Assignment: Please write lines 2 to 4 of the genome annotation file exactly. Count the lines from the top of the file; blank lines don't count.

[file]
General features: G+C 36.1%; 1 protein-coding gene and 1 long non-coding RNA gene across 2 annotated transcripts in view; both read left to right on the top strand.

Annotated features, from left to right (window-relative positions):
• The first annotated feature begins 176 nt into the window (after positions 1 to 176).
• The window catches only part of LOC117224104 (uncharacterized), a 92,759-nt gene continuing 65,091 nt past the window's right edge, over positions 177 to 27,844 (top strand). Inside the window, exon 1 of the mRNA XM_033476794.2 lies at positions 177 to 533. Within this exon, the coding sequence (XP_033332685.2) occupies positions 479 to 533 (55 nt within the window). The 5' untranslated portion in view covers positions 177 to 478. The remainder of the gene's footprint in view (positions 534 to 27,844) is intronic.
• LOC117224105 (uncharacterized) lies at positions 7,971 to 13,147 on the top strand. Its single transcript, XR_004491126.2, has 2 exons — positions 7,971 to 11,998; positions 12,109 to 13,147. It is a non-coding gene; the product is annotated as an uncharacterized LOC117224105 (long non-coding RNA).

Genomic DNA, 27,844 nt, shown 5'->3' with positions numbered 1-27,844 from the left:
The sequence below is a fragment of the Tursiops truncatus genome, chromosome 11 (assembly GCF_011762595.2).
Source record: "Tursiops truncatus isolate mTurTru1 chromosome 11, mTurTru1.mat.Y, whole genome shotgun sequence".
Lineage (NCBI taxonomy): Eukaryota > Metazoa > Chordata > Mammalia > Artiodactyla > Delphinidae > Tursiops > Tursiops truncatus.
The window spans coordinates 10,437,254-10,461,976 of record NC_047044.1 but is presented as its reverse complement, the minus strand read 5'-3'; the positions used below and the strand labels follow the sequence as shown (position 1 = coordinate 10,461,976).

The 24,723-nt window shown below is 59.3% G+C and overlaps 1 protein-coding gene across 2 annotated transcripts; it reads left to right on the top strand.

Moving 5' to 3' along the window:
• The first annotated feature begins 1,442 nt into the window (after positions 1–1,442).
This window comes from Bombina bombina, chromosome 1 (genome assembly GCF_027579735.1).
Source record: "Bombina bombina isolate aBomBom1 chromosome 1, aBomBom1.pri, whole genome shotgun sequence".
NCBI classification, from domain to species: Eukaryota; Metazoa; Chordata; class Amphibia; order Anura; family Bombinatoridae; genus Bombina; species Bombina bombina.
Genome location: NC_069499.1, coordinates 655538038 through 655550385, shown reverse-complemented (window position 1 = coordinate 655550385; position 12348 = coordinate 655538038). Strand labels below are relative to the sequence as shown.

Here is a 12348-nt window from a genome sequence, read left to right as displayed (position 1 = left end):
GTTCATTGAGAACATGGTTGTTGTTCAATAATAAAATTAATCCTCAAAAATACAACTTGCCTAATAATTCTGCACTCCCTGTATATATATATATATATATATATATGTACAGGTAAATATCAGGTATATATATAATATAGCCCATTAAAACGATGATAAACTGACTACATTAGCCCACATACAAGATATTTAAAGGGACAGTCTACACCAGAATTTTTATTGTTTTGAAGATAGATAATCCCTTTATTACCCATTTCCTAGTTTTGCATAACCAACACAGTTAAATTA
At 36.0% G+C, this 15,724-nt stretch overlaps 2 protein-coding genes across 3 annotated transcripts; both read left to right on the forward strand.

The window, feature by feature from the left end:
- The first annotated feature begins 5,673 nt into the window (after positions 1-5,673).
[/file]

Annotated features, from left to right (window-relative positions):
• The first annotated feature begins 176 nt into the window (after positions 1 to 176).
• The window catches only part of LOC117224104 (uncharacterized), a 92,759-nt gene continuing 65,091 nt past the window's right edge, over positions 177 to 27,844 (top strand). Inside the window, exon 1 of the mRNA XM_033476794.2 lies at positions 177 to 533. Within this exon, the coding sequence (XP_033332685.2) occupies positions 479 to 533 (55 nt within the window). The 5' untranslated portion in view covers positions 177 to 478. The remainder of the gene's footprint in view (positions 534 to 27,844) is intronic.